January 16, 2019 at 11:57 pm EST | by Lou Chibbaro Jr.
AIDS activist, LGBT ally William Beale dies at 77
William H. Beale Jr., gay news, Washington Blade
William H. Beale Jr. was a D.C. resident and an outspoken advocate for AIDS education and LGBT rights. (Photo courtesy of Wallace Corbett)

William H. Beale Jr., a D.C. resident who in the early 1990s became an outspoken advocate for AIDS education and LGBT rights after his gay son died of AIDS and whose LGBT friends describe as a dedicated straight ally, died Jan. 3 at the D.C. Veteran’s Hospital.

His daughter, Keya Beale, said in a social media posting he was 77 years old and died of complications associated with pneumonia and a chronic heart condition.

Courtney Williams, editor and publisher of an online newsletter that covers the D.C. African-American LGBT community, said Beale and his family in 1992 created the Dwayne S. Brown Foundation as a tribute to their late son who died of AIDS.

“The foundation’s mission was to break the mold of silence in the African American Community in which some families of people with AIDS lived,” Williams said in a statement.

“Dwayne’s mother appeared on posters and in a video, hoping to persuade people to stop hating men like her son,” Williams said. “Mr. Beale talked to caregivers and youth about using condoms to protect themselves from the virus.”

Beale became the president and CEO of the nonprofit foundation, according to Williams.

Williams and others who knew Beale said he became a beloved ally for the local LGBT community, especially for African-American LGBT people.

“He had worked to educate the mainstream African-American community on GLBT issues by approaching churches, organizations and individuals to bring an inclusive message,” Williams said.

D.C. transgender activist Earline Budd and D.C. resident Wallace Corbett, who were longtime friends of Beale, said they considered him a father figure and mentor.

“He was a man of integrity and had a heart of gold,” Budd said in an email to LGBT community activists. “Most striking to me was the fact that he was a father and advocate for HIV after losing his son Dwayne Brown to HIV at an early age,” Budd said.

“He did not have to embrace the LGBTQ community nor become a leading advocate for HIV, but he did,” said Budd. “I as a transgender woman found him to be ideal as a father, and I will truly miss him.”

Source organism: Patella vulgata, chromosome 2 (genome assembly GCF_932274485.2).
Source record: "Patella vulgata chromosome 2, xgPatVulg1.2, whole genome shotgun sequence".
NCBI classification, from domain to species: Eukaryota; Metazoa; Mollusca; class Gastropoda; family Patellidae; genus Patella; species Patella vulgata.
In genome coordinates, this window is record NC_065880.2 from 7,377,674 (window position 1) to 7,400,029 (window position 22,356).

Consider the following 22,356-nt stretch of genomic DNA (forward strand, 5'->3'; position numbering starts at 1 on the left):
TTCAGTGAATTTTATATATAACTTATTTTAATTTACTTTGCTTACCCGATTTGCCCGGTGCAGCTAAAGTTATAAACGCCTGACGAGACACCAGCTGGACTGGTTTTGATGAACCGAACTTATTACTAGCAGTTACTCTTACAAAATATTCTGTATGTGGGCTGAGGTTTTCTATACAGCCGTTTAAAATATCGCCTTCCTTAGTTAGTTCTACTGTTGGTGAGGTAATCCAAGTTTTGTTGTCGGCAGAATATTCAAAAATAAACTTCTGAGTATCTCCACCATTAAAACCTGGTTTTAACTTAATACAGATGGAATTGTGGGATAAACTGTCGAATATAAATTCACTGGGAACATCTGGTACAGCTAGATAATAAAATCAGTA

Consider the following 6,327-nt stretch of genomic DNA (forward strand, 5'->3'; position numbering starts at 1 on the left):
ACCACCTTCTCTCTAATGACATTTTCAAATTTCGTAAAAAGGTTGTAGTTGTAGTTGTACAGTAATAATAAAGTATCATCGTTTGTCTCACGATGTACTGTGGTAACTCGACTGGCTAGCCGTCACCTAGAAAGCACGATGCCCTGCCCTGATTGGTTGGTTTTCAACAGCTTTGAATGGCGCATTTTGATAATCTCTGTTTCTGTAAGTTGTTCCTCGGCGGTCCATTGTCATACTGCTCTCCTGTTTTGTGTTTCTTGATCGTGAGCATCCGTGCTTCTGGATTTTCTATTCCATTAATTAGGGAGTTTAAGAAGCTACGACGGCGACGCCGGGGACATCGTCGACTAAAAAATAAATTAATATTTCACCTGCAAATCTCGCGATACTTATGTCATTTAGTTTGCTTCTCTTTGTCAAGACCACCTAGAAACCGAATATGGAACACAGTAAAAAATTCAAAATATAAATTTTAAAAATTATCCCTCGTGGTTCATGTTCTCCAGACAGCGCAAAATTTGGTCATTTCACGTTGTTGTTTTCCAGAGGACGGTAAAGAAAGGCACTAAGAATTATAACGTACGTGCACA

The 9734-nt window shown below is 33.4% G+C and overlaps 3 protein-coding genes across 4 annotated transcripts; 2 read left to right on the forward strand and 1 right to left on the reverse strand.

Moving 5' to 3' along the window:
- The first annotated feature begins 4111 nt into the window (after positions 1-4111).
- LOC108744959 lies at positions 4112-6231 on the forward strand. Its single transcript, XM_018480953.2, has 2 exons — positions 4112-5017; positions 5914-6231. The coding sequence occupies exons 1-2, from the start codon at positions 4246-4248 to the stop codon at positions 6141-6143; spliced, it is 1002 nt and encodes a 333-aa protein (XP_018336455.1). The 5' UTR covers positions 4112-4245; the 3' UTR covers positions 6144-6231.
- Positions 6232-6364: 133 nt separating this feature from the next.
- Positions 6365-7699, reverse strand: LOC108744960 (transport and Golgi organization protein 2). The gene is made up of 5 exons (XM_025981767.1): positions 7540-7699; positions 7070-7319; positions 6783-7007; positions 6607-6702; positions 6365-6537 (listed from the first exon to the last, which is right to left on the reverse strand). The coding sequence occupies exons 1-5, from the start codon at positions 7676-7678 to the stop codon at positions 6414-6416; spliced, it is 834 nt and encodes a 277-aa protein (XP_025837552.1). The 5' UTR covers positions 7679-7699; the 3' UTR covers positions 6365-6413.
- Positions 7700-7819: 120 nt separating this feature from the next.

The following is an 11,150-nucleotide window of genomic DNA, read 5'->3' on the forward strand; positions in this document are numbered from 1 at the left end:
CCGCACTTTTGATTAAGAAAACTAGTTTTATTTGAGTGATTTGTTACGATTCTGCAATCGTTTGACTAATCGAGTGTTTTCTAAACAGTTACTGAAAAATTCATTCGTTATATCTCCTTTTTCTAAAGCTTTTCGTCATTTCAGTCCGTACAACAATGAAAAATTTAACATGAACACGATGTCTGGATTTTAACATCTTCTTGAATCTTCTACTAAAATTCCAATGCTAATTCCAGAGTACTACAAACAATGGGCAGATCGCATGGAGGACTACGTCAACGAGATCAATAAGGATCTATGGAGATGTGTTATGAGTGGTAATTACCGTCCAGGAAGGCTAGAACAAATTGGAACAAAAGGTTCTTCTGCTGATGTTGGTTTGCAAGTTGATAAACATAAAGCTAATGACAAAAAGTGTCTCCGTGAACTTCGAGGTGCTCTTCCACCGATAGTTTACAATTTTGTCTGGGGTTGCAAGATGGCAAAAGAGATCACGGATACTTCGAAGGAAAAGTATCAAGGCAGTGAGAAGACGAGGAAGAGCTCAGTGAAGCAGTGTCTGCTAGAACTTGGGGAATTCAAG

Corbett said he first met Beale in the 1990s when Corbett was a participant in D.C.’s annual AIDS Ride bicycle fundraising event. He said Beale was a financial supporter of the event.

“From that point on he became my father and mentor,” Corbett said. “He helped with the biking team and feeding the group and helping us raise money and talking about his son.”

Budd has joined Keya Beale in promoting a campaign to raise money for Beale’s funeral expenses through a GoFundMe appeal.

Keya Beale said tentative plans were being made for a military burial for Beale, who was a U.S. Navy veteran.

A memorial service and celebration of his life has been scheduled for 3 p.m. Saturday, Jan. 26, at the Metropolitan Community Church of Washington at 474 Ridge St., N.W. in D.C. Corbett said friends and family are suggesting that well wishers send flowers to the church at the time of the service.

Lou Chibbaro Jr. has reported on the LGBT civil rights movement and the LGBT community for more than 30 years, beginning as a freelance writer and later as a staff reporter and currently as Senior News Reporter for the Washington Blade. He has chronicled LGBT-related developments as they have touched on a wide range of social, religious, and governmental institutions, including the White House, Congress, the U.S. Supreme Court, the military, local and national law enforcement agencies and the Catholic Church. Chibbaro has reported on LGBT issues and LGBT participation in local and national elections since 1976. He has covered the AIDS epidemic since it first surfaced in the early 1980s. Follow Lou

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